Performance Management is about polling data, aggregating it, running thresholds on it and reporting of performance parameters. In this article, I will concentrate on the polling and data retention side of it.
Performance managers deal with lots of data from several resources. This mass amount of data directly impacts the disk space requirements. Since the disk space is not limitless, we should play with some parameters to limit it based on the customer’s requirements.
One of the most important parameters that need to be asked to the customer is the retention period of the data. This depicts the time the system should wait before it purges the data. I used several different retention periods in the projects I have involved. This parameter highly depends on the customer requirements. Some customers may want to see the daily KPIs for a year, while others may require a month.
The second important parameter is the polling period. We always tend to set lower polling periods. However, setting low level polling periods may lead to problems. Here are some examples:
Suppose you are polling (via SNMP GET) from a device interface to get the Inbound Octets KPI. The SNMP object you are polling is a 32-bit counter. In order to get the octets passed, you should subtract previous polling’s counter value from the current one. This is ok. The problem arises when you “wait” too much. If your polling period is 15 minutes for example and this is a highly utilized interface, after it reaches the counter value of 2^32, it resets itself. Even, in some cases, it resets itself multiple times within these 15 minutes. The result is: wrong, misleading information on the reports. To cope with this situation there are some formulas I have been using. But solving this via formulas is not to best way as they are not very reliable at all times. The best way to deal with this particular case is to use 64 bit interfaces (if available in the MIB) or reduce the polling period.
Another example would be from the SQM domain. Suppose you are polling each 5 minutes and forward the KPIs to an SQM system. The SQM system collects those data and run some thresholds on them to do the service impact analysis. In your first poll, your SQM found that the data received violates the threshold limits. The system then marks the status of the service to down and started calculating the downtime. In order for the system to detect the next service status, it should wait for min. 5 minutes. This condition causes the service downtimes to appear as multiples of 5’s in the reports. 5, 10, 15… minutes. If you commit on the %99, 9999 availability to a customer, this granularity is simply not enough. What you should do? Reduce the polling period again.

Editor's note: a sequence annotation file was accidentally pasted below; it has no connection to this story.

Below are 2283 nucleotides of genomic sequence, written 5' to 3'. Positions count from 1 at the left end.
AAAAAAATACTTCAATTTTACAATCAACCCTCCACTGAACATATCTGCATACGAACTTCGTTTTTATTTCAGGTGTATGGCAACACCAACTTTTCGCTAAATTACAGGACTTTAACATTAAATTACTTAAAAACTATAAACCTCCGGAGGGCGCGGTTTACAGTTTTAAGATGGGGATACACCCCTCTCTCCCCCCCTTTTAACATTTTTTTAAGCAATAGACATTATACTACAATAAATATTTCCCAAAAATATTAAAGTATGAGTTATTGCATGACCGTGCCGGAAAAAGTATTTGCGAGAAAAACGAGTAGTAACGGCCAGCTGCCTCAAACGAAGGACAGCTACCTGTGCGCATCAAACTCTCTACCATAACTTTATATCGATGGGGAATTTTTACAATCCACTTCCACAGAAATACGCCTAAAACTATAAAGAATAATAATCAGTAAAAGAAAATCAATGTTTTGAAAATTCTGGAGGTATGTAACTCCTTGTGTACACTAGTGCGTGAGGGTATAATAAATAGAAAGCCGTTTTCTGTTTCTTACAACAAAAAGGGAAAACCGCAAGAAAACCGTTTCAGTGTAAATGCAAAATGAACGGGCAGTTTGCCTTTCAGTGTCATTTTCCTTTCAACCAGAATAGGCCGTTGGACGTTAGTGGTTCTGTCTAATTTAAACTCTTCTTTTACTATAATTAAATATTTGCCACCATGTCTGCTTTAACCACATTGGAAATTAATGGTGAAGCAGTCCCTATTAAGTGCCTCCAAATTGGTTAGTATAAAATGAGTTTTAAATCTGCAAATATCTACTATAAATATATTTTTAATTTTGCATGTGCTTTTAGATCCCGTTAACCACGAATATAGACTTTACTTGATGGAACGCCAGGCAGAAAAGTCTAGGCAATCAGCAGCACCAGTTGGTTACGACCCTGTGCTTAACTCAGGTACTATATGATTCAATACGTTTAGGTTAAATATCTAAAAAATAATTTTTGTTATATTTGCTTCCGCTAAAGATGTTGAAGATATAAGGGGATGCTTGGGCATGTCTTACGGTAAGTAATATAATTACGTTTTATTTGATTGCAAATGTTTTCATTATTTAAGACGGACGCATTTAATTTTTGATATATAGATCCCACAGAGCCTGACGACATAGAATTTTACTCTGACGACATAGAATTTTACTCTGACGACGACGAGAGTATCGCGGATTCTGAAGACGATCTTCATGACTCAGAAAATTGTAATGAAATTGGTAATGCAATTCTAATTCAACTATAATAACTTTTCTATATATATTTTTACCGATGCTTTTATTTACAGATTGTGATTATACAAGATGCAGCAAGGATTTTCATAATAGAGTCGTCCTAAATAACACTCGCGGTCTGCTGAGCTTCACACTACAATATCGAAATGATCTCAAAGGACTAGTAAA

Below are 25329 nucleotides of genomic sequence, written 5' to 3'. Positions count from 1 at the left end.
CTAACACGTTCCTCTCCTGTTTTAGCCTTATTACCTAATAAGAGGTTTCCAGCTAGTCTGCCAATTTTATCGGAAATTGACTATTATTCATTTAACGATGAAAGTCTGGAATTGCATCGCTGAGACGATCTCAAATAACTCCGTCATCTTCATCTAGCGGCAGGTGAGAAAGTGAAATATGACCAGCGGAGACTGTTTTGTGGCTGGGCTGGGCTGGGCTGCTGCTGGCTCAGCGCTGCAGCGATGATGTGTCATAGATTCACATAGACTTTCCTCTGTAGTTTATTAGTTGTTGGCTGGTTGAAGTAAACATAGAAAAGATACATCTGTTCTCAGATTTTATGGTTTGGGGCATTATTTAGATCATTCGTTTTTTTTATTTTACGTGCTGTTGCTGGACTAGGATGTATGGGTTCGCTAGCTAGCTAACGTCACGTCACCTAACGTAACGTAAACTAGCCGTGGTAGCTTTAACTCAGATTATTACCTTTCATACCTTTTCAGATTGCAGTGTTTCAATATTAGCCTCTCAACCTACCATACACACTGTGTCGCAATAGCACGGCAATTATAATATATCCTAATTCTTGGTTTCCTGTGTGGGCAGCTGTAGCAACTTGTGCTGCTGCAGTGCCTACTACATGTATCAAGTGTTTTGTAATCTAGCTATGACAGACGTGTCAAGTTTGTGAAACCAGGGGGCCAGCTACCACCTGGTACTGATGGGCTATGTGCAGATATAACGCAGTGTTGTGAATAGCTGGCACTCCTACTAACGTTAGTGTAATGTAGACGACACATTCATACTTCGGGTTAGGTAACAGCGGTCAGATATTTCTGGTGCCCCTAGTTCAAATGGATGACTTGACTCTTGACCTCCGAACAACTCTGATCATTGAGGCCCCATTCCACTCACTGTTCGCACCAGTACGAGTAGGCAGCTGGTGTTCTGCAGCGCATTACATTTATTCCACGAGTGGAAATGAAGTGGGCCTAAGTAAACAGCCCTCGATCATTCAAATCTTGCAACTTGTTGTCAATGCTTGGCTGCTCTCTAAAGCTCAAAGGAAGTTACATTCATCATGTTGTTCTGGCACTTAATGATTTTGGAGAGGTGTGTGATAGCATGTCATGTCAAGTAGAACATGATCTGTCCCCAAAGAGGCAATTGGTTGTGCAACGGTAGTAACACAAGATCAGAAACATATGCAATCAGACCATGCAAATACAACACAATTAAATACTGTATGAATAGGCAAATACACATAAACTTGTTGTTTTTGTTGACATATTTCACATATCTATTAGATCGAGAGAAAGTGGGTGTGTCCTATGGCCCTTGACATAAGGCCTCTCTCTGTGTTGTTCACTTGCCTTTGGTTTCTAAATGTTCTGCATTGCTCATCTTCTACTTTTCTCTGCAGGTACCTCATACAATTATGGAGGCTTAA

Reducing the polling period is not very straightforward. When you reduce the polling period, you should ensure that all the pollings and their processing should be finished within that period. Suppose you have a poller which polls 1000 resources each 1 minute. If we assume that each polling takes 2 seconds (including processing delays, propagation delays etc.) this makes 2000 seconds. In 1 minute, we have 3600 seconds so no problem in here. But this is the sunny day scenario. What happens if 10% of my resources cannot respond in 2 seconds or they are not available at all? Obviously there’s a risk to consume the 3600 seconds before finishing the polling. What we can do? Well if we cannot increase the polling period, we can increase the poller count. Instead of using 1 poller, we can use 5 pollers and poll in parallel. Additional pollers bring additional license costs and introduce additional machines to the infrastructure.
Polling periods and retention periods heavily impact the disk size requirements for the performance management solutions. They should be studied carefully before the roll out of any PM implementation.